You are on page 1of 7

Titanium-Zirconium Implants: A Case Report: Immediate

Provisional and Restoration Using a Small-Diameter System
Written by Mariano A. Polack, DDS, MS, and Joseph M. Arzadon, MD, DDSThursday, 13 December 2012 19:45

INTRODUCTION
The original implant protocol required an undisturbed healing period of 6 months before exposure and
loading.1 Reducing this waiting period was believed to prevent osseointegration and cause implant failure. 2 The
timing options for the placement of a provisional restoration and loading of dental implants have since
expanded.3-5 Currently, there is increased interest in immediate and accelerated loading protocols; that is,
shortening the amount of time between implant placement and rehabilitation with a provisional implant-supported
restoration. The fabrication of the definitive prosthesis is then usually delayed for 8 to 12 weeks.6Success rates of
these procedures appear to be similar to traditional ones. 7-10 In addition, this approach can reduce total treatment
time, eliminate the need for an interim removable prosthesis, and improve overall efficiency. 11

A novel implant material has been recently introduced to increase the range of treatment options with small-
diameter implants (Roxolid [Straumann USA]).12 The material is an alloy of titanium and zirconium and is
purported by the manufacturer to combine high tensile and fatigue strengths while providing faster
osseointegration.12 Although no clinical research on humans is available at this time to support these claims, the
properties of titanium-zirconium alloys seem promising. In vitro studies have shown them to have significantly
greater hardness than pure titanium or zirconium alone, with tensile strength tests showing a similar
tendency.13,14 It would be expected that biomaterials fabricated with these metals could withstand higher loads
than either material alone. These alloys appear to have high biomedical potential due to the combination of
biocompatibility15 and biomechanical properties.16 The availability of a small-diameter implant with increased
elongation and fatigue strength compared to pure titanium would be mechanically advantageous when limited
interdental space makes the placement of a regular diameter implant impractical. Faster osseointegration would
also help shorten the time between placement of the provisional prosthesis and the definitive restoration, likely
increasing the patient’s satisfaction.

This article illustrates the immediate provisional restoration of a small-diameter titanium-zirconium implant
replacing a maxillary canine and the definitive restoration with a zirconia abutment and crown at 6 weeks.

CASE REPORT
Diagnosis and Treatment Planning
A 39-year old woman, with nonremarkable medical history, presented to a private practice requesting the
aesthetic enhancement of the primary maxillary right canine (Figures 1a to 1c). The radiographic examination
revealed an unfavorable crown-to-root ratio. The treatment options discussed by the treating prosthodontist
included restoring the primary canine with a ceramic crown; or extracting the tooth and replacing it with a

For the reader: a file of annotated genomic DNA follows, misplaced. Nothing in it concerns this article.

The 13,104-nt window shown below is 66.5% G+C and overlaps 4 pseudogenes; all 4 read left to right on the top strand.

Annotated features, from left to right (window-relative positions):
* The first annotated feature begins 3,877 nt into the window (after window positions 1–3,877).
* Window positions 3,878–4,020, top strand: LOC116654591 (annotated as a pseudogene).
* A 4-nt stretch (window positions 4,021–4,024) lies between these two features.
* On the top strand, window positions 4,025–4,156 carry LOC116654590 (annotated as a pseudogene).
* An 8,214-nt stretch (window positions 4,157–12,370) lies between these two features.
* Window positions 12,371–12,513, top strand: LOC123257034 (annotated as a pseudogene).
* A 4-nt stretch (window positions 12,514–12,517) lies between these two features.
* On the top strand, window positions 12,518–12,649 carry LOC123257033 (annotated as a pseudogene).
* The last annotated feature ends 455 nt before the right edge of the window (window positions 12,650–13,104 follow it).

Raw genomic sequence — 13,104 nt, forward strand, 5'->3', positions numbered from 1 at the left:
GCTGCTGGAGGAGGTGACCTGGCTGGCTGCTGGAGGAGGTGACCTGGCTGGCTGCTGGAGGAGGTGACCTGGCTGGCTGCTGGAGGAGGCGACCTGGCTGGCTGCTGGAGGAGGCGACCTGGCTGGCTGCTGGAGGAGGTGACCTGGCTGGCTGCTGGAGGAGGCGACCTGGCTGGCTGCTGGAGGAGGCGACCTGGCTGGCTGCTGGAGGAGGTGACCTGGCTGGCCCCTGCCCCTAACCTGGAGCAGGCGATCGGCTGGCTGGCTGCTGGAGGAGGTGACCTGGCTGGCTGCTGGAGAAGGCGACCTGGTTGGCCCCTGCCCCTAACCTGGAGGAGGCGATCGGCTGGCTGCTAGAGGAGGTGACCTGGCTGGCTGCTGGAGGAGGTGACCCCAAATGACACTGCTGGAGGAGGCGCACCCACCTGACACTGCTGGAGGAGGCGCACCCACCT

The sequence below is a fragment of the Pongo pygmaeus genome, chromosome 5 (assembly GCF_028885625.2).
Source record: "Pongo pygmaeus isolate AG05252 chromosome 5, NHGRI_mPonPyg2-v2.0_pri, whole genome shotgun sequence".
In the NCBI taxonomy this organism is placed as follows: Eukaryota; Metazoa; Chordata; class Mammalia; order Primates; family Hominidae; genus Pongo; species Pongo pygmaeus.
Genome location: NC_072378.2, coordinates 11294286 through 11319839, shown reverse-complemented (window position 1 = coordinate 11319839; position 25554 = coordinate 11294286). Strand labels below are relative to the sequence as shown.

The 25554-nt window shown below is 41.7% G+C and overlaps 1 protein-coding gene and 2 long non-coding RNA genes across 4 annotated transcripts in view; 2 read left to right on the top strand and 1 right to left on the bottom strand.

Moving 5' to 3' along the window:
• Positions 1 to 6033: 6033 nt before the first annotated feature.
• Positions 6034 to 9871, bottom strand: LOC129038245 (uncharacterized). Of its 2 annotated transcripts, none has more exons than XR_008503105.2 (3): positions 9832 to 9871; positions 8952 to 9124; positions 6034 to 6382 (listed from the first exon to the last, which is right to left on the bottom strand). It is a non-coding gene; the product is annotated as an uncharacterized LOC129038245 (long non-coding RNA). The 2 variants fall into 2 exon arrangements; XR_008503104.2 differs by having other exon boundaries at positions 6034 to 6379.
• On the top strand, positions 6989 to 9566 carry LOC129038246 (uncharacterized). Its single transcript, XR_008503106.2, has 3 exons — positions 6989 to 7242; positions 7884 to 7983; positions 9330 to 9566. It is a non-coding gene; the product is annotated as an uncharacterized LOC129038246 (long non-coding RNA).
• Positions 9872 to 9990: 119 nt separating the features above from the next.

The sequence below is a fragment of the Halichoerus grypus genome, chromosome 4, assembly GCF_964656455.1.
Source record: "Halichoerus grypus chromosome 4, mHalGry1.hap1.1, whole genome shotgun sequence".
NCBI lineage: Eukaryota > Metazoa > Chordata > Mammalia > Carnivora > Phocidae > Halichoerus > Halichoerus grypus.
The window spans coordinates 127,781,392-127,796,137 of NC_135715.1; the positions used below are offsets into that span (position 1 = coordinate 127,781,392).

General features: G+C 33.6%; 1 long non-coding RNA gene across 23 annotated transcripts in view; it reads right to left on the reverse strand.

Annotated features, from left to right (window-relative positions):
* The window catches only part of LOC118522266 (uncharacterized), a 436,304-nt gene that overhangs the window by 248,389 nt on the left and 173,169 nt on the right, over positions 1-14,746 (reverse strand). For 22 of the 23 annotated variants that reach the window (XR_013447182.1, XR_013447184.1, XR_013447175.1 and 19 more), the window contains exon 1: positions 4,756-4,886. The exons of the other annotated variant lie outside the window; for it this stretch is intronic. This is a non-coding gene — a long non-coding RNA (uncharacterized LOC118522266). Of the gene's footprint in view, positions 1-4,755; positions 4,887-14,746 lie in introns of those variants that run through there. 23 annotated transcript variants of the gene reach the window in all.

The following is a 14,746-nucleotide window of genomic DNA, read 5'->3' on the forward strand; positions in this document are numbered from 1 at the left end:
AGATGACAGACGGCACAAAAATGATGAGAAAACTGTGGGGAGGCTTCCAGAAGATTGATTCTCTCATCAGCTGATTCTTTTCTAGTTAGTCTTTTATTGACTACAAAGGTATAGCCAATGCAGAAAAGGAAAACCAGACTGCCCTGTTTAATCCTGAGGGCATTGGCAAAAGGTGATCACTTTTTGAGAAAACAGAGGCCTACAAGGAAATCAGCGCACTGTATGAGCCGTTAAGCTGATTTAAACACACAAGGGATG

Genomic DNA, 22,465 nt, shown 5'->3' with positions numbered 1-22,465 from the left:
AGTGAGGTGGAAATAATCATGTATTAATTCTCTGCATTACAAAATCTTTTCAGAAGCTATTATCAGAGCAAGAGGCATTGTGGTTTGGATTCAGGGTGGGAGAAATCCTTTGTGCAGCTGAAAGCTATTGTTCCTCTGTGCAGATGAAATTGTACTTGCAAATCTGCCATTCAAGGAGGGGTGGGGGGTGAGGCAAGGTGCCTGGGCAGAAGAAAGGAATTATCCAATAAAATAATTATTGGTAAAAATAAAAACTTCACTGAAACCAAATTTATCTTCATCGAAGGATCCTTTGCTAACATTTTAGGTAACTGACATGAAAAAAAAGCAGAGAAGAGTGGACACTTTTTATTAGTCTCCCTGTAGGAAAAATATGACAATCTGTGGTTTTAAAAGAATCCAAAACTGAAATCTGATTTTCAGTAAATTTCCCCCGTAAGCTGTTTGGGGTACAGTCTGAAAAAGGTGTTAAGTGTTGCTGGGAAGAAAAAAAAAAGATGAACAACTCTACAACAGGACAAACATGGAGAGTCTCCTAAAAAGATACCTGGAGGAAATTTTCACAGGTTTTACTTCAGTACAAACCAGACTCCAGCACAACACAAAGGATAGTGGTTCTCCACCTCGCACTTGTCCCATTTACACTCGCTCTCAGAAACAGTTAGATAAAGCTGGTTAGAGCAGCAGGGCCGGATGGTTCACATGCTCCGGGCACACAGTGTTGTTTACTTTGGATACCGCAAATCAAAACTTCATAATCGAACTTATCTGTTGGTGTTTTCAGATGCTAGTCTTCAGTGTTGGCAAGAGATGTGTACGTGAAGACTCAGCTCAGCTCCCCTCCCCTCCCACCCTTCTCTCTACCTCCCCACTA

removable partial denture (RPD), a tooth-supported fixed partial denture, or an implant.

The first option was deemed unpredictable since the tooth had a small clinical crown and an unfavorable crown-
to-root ratio that would be exacerbated by the anatomy of the new restoration. In addition, the patient did not
want a removable prosthesis or a restoration that would involve the adjacent teeth. Therefore, a dental implant
was considered the best option to provide a predictable and long-term aesthetic correction, thus addressing her
chief complaint. After the treatment plan and clinical procedures were explained, the patient requested to
minimize the time she would wear a provisional RPD, as well as the overall treatment time.

To avoid an aesthetic compromise due to the restricted mesiodistal space. the narrow diameter would allow a safer placement along the canine eminence in close proximity to the premolar roots. Clinical (a and b) and radiographic (c) preoperative presentation of right primary maxillary canine. In addition. At this time. the patient wanted to avoid hard. 17 The alveolar ridge was narrow buccolingually. The purported enhanced mechanical attributes of the titanium-zirconium implant alloy over titanium13 were expected to offset the apparent biomechanical compromise of using a small-diameter implant in the canine position. Clinical Treatment Protocol The initial phase of treatment involved the removal of the primary tooth. a small-diameter (3.3 mm) implant was chosen for the site.7 mm.and soft-tissue augmentation procedures to widen the residual ridge. maintaining a greater thickness of the buccal plate of bone needed to preserve gingival aesthetics. the definitive restoration would be fabricated with a slight mesial overlap. compared to an average permanent maxillary canine width of 7. The primary canine presented with gingival recession and lack of keratinized tissue. The permanent maxillary right canine had been removed more than 20 years earlier because of impaction. or reduce. which was not ankylosed. . the anatomy of the ridge was assessed clinically with direct visualization and an interim RPD was placed. further increasing the challenge of placing a regular diameter implant. while the minimal manipulation would facilitate synchronous soft-tissue maturation and osseointegration. In addition. This timing protocol addressed the patient’s goals of short treatment time without augmentation procedures. The mesiodistal space was limited at 6. For these reasons. and followed basic biologic principles in healing. the need for gingival grafting or flap advancement over the exposed buccal socket gap. with a buccal undercut. In addition. Figures 1a to 1c. The denture tooth (SR Phonares [Ivoclar Vivadent]) in the prosthesis was shaped as an ovate pontic to contour the gingiva while awaiting implant placement (Figure 2). this would decrease variations in the final position of the gingival margin.6 mm. This gain in soft tissue would eliminate. A 2-week delayed implant placement approach was planned to allow keratinized gingiva to migrate over the socket.